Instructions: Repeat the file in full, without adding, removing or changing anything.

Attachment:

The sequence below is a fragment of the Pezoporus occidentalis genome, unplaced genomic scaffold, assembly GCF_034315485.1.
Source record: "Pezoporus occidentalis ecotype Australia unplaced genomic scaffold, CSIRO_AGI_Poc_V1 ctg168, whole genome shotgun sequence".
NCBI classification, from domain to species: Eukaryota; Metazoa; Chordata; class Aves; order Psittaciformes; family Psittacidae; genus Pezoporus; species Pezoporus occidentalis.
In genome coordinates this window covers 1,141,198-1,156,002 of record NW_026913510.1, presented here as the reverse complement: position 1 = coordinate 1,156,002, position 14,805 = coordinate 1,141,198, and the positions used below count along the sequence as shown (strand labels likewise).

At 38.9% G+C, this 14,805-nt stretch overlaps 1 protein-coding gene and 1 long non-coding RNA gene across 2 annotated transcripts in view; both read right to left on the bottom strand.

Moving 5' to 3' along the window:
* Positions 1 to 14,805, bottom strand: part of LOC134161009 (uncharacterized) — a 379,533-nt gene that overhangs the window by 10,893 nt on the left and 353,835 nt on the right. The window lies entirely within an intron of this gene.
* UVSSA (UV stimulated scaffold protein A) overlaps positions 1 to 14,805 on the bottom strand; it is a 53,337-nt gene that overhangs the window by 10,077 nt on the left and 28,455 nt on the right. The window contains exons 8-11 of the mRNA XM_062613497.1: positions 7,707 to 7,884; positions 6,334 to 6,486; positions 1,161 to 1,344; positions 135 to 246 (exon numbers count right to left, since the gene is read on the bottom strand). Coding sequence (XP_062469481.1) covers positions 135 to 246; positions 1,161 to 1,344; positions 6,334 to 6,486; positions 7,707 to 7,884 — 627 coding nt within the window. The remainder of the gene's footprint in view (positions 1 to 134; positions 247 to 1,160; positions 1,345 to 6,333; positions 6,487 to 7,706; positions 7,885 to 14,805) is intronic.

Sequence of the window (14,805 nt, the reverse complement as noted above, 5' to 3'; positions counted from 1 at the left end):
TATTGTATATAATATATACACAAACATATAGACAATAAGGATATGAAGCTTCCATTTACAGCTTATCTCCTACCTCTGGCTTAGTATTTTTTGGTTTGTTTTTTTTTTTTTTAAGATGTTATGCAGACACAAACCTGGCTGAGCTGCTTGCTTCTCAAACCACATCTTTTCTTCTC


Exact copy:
The sequence below is a fragment of the Pezoporus occidentalis genome, unplaced genomic scaffold, assembly GCF_034315485.1.
Source record: "Pezoporus occidentalis ecotype Australia unplaced genomic scaffold, CSIRO_AGI_Poc_V1 ctg168, whole genome shotgun sequence".
NCBI classification, from domain to species: Eukaryota; Metazoa; Chordata; class Aves; order Psittaciformes; family Psittacidae; genus Pezoporus; species Pezoporus occidentalis.
In genome coordinates this window covers 1,141,198-1,156,002 of record NW_026913510.1, presented here as the reverse complement: position 1 = coordinate 1,156,002, position 14,805 = coordinate 1,141,198, and the positions used below count along the sequence as shown (strand labels likewise).

At 38.9% G+C, this 14,805-nt stretch overlaps 1 protein-coding gene and 1 long non-coding RNA gene across 2 annotated transcripts in view; both read right to left on the bottom strand.

Moving 5' to 3' along the window:
* Positions 1 to 14,805, bottom strand: part of LOC134161009 (uncharacterized) — a 379,533-nt gene that overhangs the window by 10,893 nt on the left and 353,835 nt on the right. The window lies entirely within an intron of this gene.
* UVSSA (UV stimulated scaffold protein A) overlaps positions 1 to 14,805 on the bottom strand; it is a 53,337-nt gene that overhangs the window by 10,077 nt on the left and 28,455 nt on the right. The window contains exons 8-11 of the mRNA XM_062613497.1: positions 7,707 to 7,884; positions 6,334 to 6,486; positions 1,161 to 1,344; positions 135 to 246 (exon numbers count right to left, since the gene is read on the bottom strand). Coding sequence (XP_062469481.1) covers positions 135 to 246; positions 1,161 to 1,344; positions 6,334 to 6,486; positions 7,707 to 7,884 — 627 coding nt within the window. The remainder of the gene's footprint in view (positions 1 to 134; positions 247 to 1,160; positions 1,345 to 6,333; positions 6,487 to 7,706; positions 7,885 to 14,805) is intronic.

Sequence of the window (14,805 nt, the reverse complement as noted above, 5' to 3'; positions counted from 1 at the left end):
TATTGTATATAATATATACACAAACATATAGACAATAAGGATATGAAGCTTCCATTTACAGCTTATCTCCTACCTCTGGCTTAGTATTTTTTGGTTTGTTTTTTTTTTTTTTAAGATGTTATGCAGACACAAACCTGGCTGAGCTGCTTGCTTCTCAAACCACATCTTTTCTTCTC